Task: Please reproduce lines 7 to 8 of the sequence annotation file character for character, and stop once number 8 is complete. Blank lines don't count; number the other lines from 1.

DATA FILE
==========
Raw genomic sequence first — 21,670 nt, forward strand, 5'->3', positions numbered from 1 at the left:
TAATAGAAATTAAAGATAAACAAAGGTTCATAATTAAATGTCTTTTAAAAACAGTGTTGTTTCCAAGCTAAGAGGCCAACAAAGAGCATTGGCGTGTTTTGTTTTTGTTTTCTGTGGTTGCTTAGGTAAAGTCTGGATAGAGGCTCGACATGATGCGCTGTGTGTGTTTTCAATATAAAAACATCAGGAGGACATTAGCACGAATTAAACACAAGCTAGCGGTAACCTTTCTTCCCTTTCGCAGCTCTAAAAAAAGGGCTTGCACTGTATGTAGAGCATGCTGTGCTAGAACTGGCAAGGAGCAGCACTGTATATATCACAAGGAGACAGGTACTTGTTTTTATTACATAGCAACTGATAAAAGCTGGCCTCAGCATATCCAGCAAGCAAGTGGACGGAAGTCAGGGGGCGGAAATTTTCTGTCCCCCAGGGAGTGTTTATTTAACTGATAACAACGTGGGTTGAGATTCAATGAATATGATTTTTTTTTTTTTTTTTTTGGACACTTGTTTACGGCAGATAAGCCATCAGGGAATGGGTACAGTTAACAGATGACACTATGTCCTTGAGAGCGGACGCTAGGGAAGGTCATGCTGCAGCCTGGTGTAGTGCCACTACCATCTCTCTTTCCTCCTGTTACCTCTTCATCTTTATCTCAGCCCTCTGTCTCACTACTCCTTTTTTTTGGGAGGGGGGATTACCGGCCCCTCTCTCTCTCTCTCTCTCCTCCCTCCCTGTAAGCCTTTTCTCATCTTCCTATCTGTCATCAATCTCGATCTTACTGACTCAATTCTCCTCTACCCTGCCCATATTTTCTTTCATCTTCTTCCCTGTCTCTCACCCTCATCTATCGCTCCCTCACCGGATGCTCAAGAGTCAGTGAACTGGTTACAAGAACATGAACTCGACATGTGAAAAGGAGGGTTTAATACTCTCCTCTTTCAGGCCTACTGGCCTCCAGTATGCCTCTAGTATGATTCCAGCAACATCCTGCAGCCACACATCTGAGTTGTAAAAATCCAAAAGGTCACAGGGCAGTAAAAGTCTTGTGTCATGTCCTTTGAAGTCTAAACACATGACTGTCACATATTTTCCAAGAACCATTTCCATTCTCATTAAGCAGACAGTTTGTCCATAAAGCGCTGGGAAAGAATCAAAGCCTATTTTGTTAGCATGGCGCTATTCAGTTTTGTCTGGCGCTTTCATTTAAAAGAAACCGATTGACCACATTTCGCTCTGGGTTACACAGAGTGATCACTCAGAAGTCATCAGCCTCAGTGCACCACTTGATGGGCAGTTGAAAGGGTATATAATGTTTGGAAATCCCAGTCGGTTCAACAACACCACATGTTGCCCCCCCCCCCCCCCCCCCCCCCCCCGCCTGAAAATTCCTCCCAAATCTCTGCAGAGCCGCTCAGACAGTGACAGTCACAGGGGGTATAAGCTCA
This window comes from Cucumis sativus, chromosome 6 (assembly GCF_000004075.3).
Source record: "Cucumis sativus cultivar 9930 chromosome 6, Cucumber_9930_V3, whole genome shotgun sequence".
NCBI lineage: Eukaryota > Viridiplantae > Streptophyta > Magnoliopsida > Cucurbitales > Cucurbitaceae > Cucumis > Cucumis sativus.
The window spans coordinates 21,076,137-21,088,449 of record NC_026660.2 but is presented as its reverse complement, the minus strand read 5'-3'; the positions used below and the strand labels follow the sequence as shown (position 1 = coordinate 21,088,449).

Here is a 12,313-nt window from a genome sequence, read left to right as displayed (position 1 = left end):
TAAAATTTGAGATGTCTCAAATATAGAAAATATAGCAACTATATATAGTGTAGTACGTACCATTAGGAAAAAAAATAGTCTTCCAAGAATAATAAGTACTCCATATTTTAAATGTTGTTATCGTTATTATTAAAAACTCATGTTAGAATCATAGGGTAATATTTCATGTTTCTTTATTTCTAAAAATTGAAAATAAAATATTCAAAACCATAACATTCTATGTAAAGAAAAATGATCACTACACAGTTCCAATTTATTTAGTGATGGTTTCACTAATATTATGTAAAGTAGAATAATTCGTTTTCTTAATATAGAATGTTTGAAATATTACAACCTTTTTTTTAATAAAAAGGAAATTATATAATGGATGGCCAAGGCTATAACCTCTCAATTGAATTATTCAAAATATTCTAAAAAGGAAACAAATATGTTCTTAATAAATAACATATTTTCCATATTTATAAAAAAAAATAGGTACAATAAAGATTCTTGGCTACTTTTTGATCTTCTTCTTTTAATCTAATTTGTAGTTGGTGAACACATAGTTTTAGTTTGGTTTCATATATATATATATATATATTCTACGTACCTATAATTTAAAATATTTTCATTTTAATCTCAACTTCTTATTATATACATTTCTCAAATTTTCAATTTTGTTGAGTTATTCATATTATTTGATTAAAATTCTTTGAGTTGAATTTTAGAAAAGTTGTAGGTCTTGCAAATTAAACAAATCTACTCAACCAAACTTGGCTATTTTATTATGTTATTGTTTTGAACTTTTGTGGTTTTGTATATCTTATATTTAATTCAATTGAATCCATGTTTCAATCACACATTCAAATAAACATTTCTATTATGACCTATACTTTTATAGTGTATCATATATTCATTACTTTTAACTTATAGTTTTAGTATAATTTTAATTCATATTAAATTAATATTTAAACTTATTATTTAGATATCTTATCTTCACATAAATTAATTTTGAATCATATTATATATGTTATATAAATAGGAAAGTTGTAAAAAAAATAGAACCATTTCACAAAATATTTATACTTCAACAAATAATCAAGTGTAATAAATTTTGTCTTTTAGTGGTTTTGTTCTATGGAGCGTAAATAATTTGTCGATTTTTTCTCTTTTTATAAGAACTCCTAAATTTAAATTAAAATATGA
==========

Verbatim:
Here is a 12,313-nt window from a genome sequence, read left to right as displayed (position 1 = left end):
TAAAATTTGAGATGTCTCAAATATAGAAAATATAGCAACTATATATAGTGTAGTACGTACCATTAGGAAAAAAAATAGTCTTCCAAGAATAATAAGTACTCCATATTTTAAATGTTGTTATCGTTATTATTAAAAACTCATGTTAGAATCATAGGGTAATATTTCATGTTTCTTTATTTCTAAAAATTGAAAATAAAATATTCAAAACCATAACATTCTATGTAAAGAAAAATGATCACTACACAGTTCCAATTTATTTAGTGATGGTTTCACTAATATTATGTAAAGTAGAATAATTCGTTTTCTTAATATAGAATGTTTGAAATATTACAACCTTTTTTTTAATAAAAAGGAAATTATATAATGGATGGCCAAGGCTATAACCTCTCAATTGAATTATTCAAAATATTCTAAAAAGGAAACAAATATGTTCTTAATAAATAACATATTTTCCATATTTATAAAAAAAAATAGGTACAATAAAGATTCTTGGCTACTTTTTGATCTTCTTCTTTTAATCTAATTTGTAGTTGGTGAACACATAGTTTTAGTTTGGTTTCATATATATATATATATATATTCTACGTACCTATAATTTAAAATATTTTCATTTTAATCTCAACTTCTTATTATATACATTTCTCAAATTTTCAATTTTGTTGAGTTATTCATATTATTTGATTAAAATTCTTTGAGTTGAATTTTAGAAAAGTTGTAGGTCTTGCAAATTAAACAAATCTACTCAACCAAACTTGGCTATTTTATTATGTTATTGTTTTGAACTTTTGTGGTTTTGTATATCTTATATTTAATTCAATTGAATCCATGTTTCAATCACACATTCAAATAAACATTTCTATTATGACCTATACTTTTATAGTGTATCATATATTCATTACTTTTAACTTATAGTTTTAGTATAATTTTAATTCATATTAAATTAATATTTAAACTTATTATTTAGATATCTTATCTTCACATAAATTAATTTTGAATCATATTATATATGTTATATAAATAGGAAAGTTGTAAAAAAAATAGAACCATTTCACAAAATATTTATACTTCAACAAATAATCAAGTGTAATAAATTTTGTCTTTTAGTGGTTTTGTTCTATGGAGCGTAAATAATTTGTCGATTTTTTCTCTTTTTATAAGAACTCCTAAATTTAAATTAAAATATGA